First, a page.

Stop #5 – The R.O. Leggett House and Shop, c.1870
(4 Main Street) – Mr. R.O. Leggett, following his father, Henry, owned a furniture and undertaking establishment here. This L-shaped structure is very typical of late-nineteenth-century commercial-residential structures. Note the intricate treillage work on the verandah posts of home and the large windows of business. As in most local villages during the 1800s, the trades of furniture making and funerary were closely allied; the skills and tools for making fine tables, chairs and coffins were the same. Mr. Leggett also had a livery with which he taxied travelers from village to village and dearly departed from church to cemetery. For nine decades, the Leggett family served the Newboro community from this home and business on Main Street.
Stop #6 – John Webster House, c.1860s
(5 Main Street) – Prior to 1860, William Bell had a house that was destroyed by fire. Indeed, Newboro has lost many buildings to the ravages of fire. Sometime around 1860, John Webster is believed to have built this fine home and provided lodging to travelers. This frame structure contains excellent examples of Classical Revival architecture. The entrance manifests a rectangular transom with sidelights. This feature was useful as well as decorative for it let natural light into the central hallway in times before electricity. The bracketed shelf above the door was probably a later addition as were the Doric columns flanking the sidelights. The central window is of unusual interest. Of casement variety with a fanlight transom above it, its style is completely unconformable with the rest of the house. In times when masons and carpenters carried their plans in their heads, they were very clever at mixing and matching. In 1903, George Wrathall purchased the home and operated a jewelry business from it.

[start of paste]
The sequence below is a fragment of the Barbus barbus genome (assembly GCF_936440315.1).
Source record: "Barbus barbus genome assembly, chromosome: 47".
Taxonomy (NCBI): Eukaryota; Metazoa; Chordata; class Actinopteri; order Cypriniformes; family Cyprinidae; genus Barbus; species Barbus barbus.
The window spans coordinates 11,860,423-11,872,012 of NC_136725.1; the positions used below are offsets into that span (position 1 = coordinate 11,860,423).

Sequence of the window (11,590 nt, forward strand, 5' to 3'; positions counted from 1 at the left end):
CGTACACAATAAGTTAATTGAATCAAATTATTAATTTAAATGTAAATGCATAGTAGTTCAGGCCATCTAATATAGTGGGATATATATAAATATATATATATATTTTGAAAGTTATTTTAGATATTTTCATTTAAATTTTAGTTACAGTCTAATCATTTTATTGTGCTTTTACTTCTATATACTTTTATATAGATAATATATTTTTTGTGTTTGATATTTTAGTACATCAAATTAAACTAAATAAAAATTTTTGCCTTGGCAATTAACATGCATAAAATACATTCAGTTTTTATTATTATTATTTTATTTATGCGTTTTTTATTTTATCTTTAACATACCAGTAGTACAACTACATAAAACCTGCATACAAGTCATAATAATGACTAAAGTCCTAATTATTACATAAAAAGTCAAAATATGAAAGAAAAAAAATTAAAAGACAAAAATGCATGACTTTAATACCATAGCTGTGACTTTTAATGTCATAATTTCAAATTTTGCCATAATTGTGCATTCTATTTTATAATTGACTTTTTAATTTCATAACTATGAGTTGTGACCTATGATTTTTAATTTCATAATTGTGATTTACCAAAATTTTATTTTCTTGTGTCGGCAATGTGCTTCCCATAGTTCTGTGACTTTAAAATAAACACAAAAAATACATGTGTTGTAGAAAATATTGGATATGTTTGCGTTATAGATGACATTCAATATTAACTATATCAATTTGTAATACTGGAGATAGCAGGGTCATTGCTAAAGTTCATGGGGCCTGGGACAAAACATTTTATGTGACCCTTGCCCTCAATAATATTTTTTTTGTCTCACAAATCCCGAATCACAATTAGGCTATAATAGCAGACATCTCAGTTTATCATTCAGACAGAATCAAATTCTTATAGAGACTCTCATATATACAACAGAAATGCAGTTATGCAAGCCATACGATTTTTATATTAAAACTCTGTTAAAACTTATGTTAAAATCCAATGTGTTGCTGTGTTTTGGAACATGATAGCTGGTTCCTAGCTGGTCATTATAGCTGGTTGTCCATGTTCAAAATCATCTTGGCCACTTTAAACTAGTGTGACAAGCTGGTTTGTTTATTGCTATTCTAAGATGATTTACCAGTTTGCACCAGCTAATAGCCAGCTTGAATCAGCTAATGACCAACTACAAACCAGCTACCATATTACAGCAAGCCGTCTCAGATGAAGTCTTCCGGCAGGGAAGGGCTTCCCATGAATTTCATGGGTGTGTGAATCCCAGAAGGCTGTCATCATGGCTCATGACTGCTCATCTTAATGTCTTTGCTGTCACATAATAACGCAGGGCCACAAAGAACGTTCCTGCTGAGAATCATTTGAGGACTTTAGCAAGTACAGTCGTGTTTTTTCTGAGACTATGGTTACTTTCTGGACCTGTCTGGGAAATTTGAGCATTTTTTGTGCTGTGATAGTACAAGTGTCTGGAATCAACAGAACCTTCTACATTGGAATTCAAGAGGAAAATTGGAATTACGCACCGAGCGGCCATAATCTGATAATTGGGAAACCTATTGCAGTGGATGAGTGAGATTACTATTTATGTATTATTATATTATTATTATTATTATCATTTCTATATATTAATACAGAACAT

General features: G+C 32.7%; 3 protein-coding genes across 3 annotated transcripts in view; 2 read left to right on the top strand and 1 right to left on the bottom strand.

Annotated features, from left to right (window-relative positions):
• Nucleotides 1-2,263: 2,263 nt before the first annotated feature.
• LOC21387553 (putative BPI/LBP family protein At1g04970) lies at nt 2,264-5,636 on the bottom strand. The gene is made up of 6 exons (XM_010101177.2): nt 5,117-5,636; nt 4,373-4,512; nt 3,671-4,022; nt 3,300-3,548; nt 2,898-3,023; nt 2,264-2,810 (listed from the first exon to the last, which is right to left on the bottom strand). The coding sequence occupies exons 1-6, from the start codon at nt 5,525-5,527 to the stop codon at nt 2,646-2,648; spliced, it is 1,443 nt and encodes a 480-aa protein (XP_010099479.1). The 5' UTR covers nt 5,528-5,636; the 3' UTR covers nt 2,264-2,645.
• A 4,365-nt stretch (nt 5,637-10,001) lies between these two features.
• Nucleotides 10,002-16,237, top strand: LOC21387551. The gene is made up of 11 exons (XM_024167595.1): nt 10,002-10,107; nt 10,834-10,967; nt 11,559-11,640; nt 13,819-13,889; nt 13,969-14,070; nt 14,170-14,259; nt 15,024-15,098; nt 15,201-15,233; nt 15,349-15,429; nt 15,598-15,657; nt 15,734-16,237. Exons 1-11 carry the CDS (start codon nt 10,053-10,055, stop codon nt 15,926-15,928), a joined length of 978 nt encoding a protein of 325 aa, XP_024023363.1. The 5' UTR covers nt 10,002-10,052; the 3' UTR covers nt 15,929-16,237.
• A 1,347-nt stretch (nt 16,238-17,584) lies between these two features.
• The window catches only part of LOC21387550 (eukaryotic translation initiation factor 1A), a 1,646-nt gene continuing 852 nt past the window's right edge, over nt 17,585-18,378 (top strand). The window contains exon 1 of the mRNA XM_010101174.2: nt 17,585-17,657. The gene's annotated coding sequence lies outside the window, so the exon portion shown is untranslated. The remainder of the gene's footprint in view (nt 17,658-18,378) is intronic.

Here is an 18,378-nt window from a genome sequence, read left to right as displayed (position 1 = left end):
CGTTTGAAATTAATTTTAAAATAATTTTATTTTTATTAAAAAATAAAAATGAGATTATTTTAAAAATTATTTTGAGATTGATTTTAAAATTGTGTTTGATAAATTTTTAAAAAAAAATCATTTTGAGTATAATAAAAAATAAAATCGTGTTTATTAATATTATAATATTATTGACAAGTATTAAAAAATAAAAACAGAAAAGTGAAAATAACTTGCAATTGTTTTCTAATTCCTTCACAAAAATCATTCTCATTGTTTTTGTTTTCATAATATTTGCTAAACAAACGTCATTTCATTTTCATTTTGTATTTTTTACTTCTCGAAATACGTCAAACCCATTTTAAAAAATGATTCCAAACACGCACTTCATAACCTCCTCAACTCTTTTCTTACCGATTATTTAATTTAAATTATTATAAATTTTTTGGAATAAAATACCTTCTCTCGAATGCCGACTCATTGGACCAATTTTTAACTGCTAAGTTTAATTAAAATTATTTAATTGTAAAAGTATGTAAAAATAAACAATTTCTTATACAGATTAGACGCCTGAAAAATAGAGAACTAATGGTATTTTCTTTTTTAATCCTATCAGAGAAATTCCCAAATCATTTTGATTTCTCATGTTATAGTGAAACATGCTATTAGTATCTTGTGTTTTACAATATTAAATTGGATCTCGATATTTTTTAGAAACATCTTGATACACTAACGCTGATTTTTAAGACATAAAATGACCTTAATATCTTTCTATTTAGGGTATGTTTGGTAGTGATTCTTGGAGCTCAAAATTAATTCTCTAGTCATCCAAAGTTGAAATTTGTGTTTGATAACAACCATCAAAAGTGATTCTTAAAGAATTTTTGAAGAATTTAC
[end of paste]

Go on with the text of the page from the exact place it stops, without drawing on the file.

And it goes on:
Stop #7 – The Col. John Kilborn Home, c.1835
(2 Drummond Street) – This building of mixed styles is believed to be a combination of John Kilborn’s home and George W. Preston’s “Ottawa Hotel” which burned in 1903. The stone component of the building is believed to be material recovered from that fire. The frame structure was Col. Kilborn’s home. A simple frieze runs under the eaves.
In 1828 while living in Brockville, Col. Kilborn was elected to Parliament and when his term expired he declined re-election and moved to Kilmarnock. In 1852 he was appointed postmaster for Brockville from which he later resigned and ran unsuccessfully for Parliament against Mr. Benjamin Tett. He then retired to Newboro. Colonel Kilborn donated the site for the first Wesleyan Presbyterian Church in Newboro in 1850 and he and the five Chamberlain brothers had the church erected. Col. Kilborn and his wife Elizabeth Sherwood had nine children – eight sons and one daughter. This eminent citizen of Newboro died in his 94th year.
Stop #8 – The Stage Coach Inn, c.1855
(4 Drummond Street) – James MacDonald, an early merchant in Newboro built this substantial home and business. In 1872 William O’Connor purchased the building and converted it into “The Ontario Hotel”. Landons then became the owners, changing its name to “Landon House” (1920-1966). In 1966 it became “The Stage Coach Inn”. Its original design was Georgian. Although the front door has been replaced, it is reminiscent of the original entrance. The transom and sidelights mimic the originals and are most attractive. In the dining room of the Inn is a large painting of “The Ontario Hotel” (1869-1920) as it once graced Newboro. The Stage Coach still does. Still very much a meeting place of many functions, it is now the community post office.